4. Purchase Stage 

And now the moment of truth. Will the customer purchase? After doing research and evaluating their options, they could still decide not to hand over the money. After all, everything else in the world they could spend their money on is your competition. If you can reach out directly to prospects at this stage, do it. They may just need a little email nudge.

The other thing you want to do is remove all hurdles to the purchase. The purchase process must be smooth. That means streamline the number of clicks to get to the purchase, make sure your web pages are optimized for speed, make it easy to get to shipping information. Of course, your website must be optimized for mobile, so people can easily purchase from any device.

5. Post-Purchase Evaluation

The post-purchase evaluation stage is important, because it is here that customers may become loyal, long-term customers as well as advocates who bring you more business. You need to do everything you can to prevent buyer’s remorse or a product return. Even worse, if a customer turns against you, they could take their complaints to the Internet (Yelp, social media, etc.) and let the world know that you did them wrong.

So, make your customers feel like you are taking care of them after the purchase. There are a lot of ways to do this.

For example

  1. If the product is at all technical, be sure to provide offline and online manuals and tutorials. You may want to post helpful videos about certain aspects of the product or about how to get started with it.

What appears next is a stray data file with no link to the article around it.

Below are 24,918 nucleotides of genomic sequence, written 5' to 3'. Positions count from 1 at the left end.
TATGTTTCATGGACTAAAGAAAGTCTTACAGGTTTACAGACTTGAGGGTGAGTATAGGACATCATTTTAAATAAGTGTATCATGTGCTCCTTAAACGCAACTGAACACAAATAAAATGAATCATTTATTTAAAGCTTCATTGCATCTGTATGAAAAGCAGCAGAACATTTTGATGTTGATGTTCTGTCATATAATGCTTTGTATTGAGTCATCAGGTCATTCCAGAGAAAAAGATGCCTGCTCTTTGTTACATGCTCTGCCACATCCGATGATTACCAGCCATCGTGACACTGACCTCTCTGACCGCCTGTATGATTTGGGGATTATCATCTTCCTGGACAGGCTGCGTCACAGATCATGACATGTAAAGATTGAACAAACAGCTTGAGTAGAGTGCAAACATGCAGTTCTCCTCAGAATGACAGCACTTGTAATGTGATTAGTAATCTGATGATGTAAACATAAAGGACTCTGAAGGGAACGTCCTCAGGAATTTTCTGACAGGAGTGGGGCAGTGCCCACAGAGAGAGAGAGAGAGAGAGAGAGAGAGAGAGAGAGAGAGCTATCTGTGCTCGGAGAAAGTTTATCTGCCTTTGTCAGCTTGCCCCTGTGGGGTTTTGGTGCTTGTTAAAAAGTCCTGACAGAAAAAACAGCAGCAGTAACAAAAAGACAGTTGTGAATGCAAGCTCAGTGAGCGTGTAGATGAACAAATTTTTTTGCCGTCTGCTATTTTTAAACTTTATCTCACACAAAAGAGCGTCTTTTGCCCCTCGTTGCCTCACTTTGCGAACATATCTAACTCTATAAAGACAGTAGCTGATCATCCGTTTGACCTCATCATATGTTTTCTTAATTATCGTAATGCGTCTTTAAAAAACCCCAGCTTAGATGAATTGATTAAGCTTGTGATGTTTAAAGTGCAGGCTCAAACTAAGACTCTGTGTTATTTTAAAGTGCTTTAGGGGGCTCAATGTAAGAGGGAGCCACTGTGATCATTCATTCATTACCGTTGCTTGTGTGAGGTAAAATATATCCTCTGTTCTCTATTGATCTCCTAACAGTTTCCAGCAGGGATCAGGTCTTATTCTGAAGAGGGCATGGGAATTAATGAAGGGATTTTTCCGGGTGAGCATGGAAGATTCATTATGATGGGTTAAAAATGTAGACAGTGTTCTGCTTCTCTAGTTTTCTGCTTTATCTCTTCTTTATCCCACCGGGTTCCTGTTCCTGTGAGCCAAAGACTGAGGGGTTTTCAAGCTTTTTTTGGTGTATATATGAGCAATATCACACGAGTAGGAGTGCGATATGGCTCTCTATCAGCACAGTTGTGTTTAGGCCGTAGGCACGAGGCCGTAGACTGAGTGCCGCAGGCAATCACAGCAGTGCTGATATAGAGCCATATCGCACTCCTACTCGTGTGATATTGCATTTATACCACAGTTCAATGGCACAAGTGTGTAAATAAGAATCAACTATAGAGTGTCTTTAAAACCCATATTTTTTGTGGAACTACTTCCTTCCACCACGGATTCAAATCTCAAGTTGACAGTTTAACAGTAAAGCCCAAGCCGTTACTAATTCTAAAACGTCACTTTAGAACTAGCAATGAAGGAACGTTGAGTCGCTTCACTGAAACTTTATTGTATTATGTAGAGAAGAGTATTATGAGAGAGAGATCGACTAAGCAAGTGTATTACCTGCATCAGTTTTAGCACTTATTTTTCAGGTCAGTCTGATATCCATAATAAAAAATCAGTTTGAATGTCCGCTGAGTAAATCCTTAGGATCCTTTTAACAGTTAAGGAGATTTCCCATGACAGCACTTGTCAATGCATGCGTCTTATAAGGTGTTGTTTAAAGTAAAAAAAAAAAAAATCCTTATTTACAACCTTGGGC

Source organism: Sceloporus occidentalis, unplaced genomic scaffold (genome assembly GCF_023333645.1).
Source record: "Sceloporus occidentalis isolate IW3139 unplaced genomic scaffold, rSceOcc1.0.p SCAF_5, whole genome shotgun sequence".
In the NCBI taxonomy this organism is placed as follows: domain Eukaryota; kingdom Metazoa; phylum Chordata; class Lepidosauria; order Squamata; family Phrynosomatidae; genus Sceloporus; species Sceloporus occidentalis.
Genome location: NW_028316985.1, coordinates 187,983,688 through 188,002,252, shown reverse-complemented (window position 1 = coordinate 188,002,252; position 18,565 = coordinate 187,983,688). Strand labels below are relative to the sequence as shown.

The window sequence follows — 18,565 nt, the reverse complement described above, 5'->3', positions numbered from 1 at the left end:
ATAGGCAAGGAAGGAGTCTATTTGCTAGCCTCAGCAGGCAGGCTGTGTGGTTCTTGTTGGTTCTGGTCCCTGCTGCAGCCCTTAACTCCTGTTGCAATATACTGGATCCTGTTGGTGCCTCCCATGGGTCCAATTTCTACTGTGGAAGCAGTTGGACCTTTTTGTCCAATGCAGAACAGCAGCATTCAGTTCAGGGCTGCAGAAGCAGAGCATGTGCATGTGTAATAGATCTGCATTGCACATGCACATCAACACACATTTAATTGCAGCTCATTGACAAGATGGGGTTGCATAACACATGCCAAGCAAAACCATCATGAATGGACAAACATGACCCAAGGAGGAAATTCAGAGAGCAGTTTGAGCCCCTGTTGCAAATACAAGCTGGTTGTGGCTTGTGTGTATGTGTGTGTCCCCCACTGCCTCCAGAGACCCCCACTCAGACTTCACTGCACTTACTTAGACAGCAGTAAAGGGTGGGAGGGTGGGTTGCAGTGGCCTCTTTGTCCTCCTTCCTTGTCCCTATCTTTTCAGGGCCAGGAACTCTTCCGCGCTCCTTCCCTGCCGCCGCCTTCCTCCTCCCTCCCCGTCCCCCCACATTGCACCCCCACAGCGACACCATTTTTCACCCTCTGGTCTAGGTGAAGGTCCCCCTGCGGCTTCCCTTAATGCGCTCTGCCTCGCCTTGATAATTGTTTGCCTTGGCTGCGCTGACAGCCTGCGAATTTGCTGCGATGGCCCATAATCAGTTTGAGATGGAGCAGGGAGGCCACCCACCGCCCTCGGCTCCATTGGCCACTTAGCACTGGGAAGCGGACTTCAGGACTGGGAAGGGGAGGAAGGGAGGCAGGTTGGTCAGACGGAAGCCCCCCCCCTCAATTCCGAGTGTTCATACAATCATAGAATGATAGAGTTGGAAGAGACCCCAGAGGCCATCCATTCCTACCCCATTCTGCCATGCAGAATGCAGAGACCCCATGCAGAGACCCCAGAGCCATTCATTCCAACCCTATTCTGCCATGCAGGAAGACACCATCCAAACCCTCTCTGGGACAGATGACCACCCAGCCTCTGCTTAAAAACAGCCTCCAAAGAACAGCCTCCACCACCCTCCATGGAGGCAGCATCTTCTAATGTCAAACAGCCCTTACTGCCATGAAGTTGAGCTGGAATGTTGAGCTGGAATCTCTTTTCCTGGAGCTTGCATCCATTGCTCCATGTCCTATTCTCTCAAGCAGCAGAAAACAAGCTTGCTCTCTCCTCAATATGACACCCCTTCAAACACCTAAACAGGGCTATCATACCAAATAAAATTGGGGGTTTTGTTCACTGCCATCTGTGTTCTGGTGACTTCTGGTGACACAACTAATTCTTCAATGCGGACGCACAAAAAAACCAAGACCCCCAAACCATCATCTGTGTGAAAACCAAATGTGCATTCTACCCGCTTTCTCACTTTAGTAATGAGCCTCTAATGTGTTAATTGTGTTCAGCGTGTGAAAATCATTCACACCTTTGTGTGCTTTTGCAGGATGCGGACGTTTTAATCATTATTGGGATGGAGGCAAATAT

2. Depending on what you are selling, you may want to email your customers with a short survey or question to ask if they are satisfied. You could also offer them some special deals, ideally on products related to their purchase.
  3. You may want to develop a more formal loyalty program, whether free or paid. This could involve discounts or points on all or specific items bought, first access to new products, access to products only available to loyalty program members and more.
  4. Offer great customer service to everyone. Don’t act like your customers are a bother after the sale.
  5. If a customer truly isn’t satisfied and wants to return the product because it doesn’t fit their needs, be fair with them. Of course, you have return policies. But you don’t want to be known as the business that will never accept returns. Remember our Nordstrom example?

Need Help with Your Marketing Strategy?

The steps outlined here are just the beginning in understanding the buyer decision process. This is just a framework. You will want to analyze how your own customers reach their buying decisions. For example, if customers are always getting stuck at the evaluation stage and going back to the beginning of the process, what can you do to make their journey easier?

Umbrella Local marketing experts can help you analyze your typical customer decision process and build a dynamic sales funnel that increases your profits. Don’t miss any more sales. Call us today for a free consultation.